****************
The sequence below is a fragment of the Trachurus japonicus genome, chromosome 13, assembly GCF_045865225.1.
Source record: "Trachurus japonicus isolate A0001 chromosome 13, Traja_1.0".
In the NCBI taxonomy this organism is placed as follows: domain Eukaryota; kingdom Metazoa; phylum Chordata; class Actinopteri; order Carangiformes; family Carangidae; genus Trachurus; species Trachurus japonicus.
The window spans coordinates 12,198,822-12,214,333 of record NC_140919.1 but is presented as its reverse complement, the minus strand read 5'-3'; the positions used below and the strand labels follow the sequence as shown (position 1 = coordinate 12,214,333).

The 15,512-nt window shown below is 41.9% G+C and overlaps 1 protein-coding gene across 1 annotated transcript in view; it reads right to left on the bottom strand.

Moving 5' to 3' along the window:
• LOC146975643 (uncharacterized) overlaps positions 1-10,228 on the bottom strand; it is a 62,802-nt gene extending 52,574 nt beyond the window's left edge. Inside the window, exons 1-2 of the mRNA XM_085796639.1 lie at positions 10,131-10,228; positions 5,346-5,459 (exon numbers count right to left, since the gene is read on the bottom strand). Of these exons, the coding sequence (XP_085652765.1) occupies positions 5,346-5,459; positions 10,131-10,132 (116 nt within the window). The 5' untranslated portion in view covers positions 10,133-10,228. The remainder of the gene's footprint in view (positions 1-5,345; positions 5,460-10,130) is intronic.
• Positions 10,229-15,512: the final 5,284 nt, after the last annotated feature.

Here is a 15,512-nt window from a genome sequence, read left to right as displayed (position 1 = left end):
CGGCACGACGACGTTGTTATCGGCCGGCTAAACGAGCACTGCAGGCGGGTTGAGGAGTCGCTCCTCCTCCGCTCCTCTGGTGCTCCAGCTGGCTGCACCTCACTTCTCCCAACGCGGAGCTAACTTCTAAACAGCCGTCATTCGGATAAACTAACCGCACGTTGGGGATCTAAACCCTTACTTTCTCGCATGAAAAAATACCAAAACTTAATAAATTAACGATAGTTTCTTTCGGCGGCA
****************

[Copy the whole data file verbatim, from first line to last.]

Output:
The sequence below is a fragment of the Trachurus japonicus genome, chromosome 13, assembly GCF_045865225.1.
Source record: "Trachurus japonicus isolate A0001 chromosome 13, Traja_1.0".
In the NCBI taxonomy this organism is placed as follows: domain Eukaryota; kingdom Metazoa; phylum Chordata; class Actinopteri; order Carangiformes; family Carangidae; genus Trachurus; species Trachurus japonicus.
The window spans coordinates 12,198,822-12,214,333 of record NC_140919.1 but is presented as its reverse complement, the minus strand read 5'-3'; the positions used below and the strand labels follow the sequence as shown (position 1 = coordinate 12,214,333).

The 15,512-nt window shown below is 41.9% G+C and overlaps 1 protein-coding gene across 1 annotated transcript in view; it reads right to left on the bottom strand.

Moving 5' to 3' along the window:
• LOC146975643 (uncharacterized) overlaps positions 1-10,228 on the bottom strand; it is a 62,802-nt gene extending 52,574 nt beyond the window's left edge. Inside the window, exons 1-2 of the mRNA XM_085796639.1 lie at positions 10,131-10,228; positions 5,346-5,459 (exon numbers count right to left, since the gene is read on the bottom strand). Of these exons, the coding sequence (XP_085652765.1) occupies positions 5,346-5,459; positions 10,131-10,132 (116 nt within the window). The 5' untranslated portion in view covers positions 10,133-10,228. The remainder of the gene's footprint in view (positions 1-5,345; positions 5,460-10,130) is intronic.
• Positions 10,229-15,512: the final 5,284 nt, after the last annotated feature.

Here is a 15,512-nt window from a genome sequence, read left to right as displayed (position 1 = left end):
CGGCACGACGACGTTGTTATCGGCCGGCTAAACGAGCACTGCAGGCGGGTTGAGGAGTCGCTCCTCCTCCGCTCCTCTGGTGCTCCAGCTGGCTGCACCTCACTTCTCCCAACGCGGAGCTAACTTCTAAACAGCCGTCATTCGGATAAACTAACCGCACGTTGGGGATCTAAACCCTTACTTTCTCGCATGAAAAAATACCAAAACTTAATAAATTAACGATAGTTTCTTTCGGCGGCA